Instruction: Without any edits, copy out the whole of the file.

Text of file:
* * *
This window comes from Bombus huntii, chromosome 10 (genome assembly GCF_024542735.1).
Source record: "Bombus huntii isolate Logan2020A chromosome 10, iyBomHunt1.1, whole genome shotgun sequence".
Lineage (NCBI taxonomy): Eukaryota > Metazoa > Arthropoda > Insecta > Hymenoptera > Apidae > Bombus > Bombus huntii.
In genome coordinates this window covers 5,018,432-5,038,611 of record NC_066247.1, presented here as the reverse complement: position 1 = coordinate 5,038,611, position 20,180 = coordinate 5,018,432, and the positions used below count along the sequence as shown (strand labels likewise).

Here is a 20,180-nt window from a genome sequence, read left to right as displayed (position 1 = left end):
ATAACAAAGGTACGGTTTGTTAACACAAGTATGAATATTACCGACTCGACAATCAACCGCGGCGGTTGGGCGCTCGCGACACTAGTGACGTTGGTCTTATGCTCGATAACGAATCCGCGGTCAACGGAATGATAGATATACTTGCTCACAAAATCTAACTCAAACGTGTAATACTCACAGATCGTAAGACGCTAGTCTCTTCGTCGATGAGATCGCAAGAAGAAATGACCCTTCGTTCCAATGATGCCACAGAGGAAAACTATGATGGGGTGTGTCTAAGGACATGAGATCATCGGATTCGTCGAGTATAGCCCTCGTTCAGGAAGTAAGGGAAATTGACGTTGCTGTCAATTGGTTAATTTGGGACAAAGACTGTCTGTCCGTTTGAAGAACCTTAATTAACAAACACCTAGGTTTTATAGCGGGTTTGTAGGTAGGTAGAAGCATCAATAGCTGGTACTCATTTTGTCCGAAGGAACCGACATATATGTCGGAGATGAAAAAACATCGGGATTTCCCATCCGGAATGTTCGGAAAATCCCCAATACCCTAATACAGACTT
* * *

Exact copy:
This window comes from Bombus huntii, chromosome 10 (genome assembly GCF_024542735.1).
Source record: "Bombus huntii isolate Logan2020A chromosome 10, iyBomHunt1.1, whole genome shotgun sequence".
Lineage (NCBI taxonomy): Eukaryota > Metazoa > Arthropoda > Insecta > Hymenoptera > Apidae > Bombus > Bombus huntii.
In genome coordinates this window covers 5,018,432-5,038,611 of record NC_066247.1, presented here as the reverse complement: position 1 = coordinate 5,038,611, position 20,180 = coordinate 5,018,432, and the positions used below count along the sequence as shown (strand labels likewise).

Here is a 20,180-nt window from a genome sequence, read left to right as displayed (position 1 = left end):
ATAACAAAGGTACGGTTTGTTAACACAAGTATGAATATTACCGACTCGACAATCAACCGCGGCGGTTGGGCGCTCGCGACACTAGTGACGTTGGTCTTATGCTCGATAACGAATCCGCGGTCAACGGAATGATAGATATACTTGCTCACAAAATCTAACTCAAACGTGTAATACTCACAGATCGTAAGACGCTAGTCTCTTCGTCGATGAGATCGCAAGAAGAAATGACCCTTCGTTCCAATGATGCCACAGAGGAAAACTATGATGGGGTGTGTCTAAGGACATGAGATCATCGGATTCGTCGAGTATAGCCCTCGTTCAGGAAGTAAGGGAAATTGACGTTGCTGTCAATTGGTTAATTTGGGACAAAGACTGTCTGTCCGTTTGAAGAACCTTAATTAACAAACACCTAGGTTTTATAGCGGGTTTGTAGGTAGGTAGAAGCATCAATAGCTGGTACTCATTTTGTCCGAAGGAACCGACATATATGTCGGAGATGAAAAAACATCGGGATTTCCCATCCGGAATGTTCGGAAAATCCCCAATACCCTAATACAGACTT